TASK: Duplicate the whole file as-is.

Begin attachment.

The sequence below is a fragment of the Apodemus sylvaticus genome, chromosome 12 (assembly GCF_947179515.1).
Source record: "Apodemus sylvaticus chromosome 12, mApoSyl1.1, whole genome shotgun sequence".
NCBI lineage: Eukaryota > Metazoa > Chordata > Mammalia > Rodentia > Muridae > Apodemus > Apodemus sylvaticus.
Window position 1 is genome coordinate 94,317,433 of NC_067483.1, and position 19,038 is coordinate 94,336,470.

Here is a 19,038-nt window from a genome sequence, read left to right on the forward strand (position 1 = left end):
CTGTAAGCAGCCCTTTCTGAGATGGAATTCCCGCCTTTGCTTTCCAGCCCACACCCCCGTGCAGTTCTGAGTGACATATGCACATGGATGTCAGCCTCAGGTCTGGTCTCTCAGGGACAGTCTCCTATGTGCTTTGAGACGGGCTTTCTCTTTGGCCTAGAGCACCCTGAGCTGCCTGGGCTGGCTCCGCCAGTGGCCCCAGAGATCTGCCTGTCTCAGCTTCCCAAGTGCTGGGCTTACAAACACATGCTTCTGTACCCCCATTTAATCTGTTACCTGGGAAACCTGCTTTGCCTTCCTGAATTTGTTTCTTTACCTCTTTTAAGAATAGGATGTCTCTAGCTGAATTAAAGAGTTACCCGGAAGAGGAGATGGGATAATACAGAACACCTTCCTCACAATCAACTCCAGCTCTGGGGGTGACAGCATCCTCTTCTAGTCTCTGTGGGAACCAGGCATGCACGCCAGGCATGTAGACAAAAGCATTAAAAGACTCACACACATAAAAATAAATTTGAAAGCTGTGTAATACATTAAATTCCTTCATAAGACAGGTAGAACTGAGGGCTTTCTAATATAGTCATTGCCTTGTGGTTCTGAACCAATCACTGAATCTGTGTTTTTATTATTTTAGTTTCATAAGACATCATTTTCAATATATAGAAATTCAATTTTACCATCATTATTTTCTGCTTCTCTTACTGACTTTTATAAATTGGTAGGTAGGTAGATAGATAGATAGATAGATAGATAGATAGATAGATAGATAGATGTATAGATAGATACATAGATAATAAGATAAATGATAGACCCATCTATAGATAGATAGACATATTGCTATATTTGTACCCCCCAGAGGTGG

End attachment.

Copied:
The sequence below is a fragment of the Apodemus sylvaticus genome, chromosome 12 (assembly GCF_947179515.1).
Source record: "Apodemus sylvaticus chromosome 12, mApoSyl1.1, whole genome shotgun sequence".
NCBI lineage: Eukaryota > Metazoa > Chordata > Mammalia > Rodentia > Muridae > Apodemus > Apodemus sylvaticus.
Window position 1 is genome coordinate 94,317,433 of NC_067483.1, and position 19,038 is coordinate 94,336,470.

Here is a 19,038-nt window from a genome sequence, read left to right on the forward strand (position 1 = left end):
CTGTAAGCAGCCCTTTCTGAGATGGAATTCCCGCCTTTGCTTTCCAGCCCACACCCCCGTGCAGTTCTGAGTGACATATGCACATGGATGTCAGCCTCAGGTCTGGTCTCTCAGGGACAGTCTCCTATGTGCTTTGAGACGGGCTTTCTCTTTGGCCTAGAGCACCCTGAGCTGCCTGGGCTGGCTCCGCCAGTGGCCCCAGAGATCTGCCTGTCTCAGCTTCCCAAGTGCTGGGCTTACAAACACATGCTTCTGTACCCCCATTTAATCTGTTACCTGGGAAACCTGCTTTGCCTTCCTGAATTTGTTTCTTTACCTCTTTTAAGAATAGGATGTCTCTAGCTGAATTAAAGAGTTACCCGGAAGAGGAGATGGGATAATACAGAACACCTTCCTCACAATCAACTCCAGCTCTGGGGGTGACAGCATCCTCTTCTAGTCTCTGTGGGAACCAGGCATGCACGCCAGGCATGTAGACAAAAGCATTAAAAGACTCACACACATAAAAATAAATTTGAAAGCTGTGTAATACATTAAATTCCTTCATAAGACAGGTAGAACTGAGGGCTTTCTAATATAGTCATTGCCTTGTGGTTCTGAACCAATCACTGAATCTGTGTTTTTATTATTTTAGTTTCATAAGACATCATTTTCAATATATAGAAATTCAATTTTACCATCATTATTTTCTGCTTCTCTTACTGACTTTTATAAATTGGTAGGTAGGTAGATAGATAGATAGATAGATAGATAGATAGATAGATAGATAGATGTATAGATAGATACATAGATAATAAGATAAATGATAGACCCATCTATAGATAGATAGACATATTGCTATATTTGTACCCCCCAGAGGTGG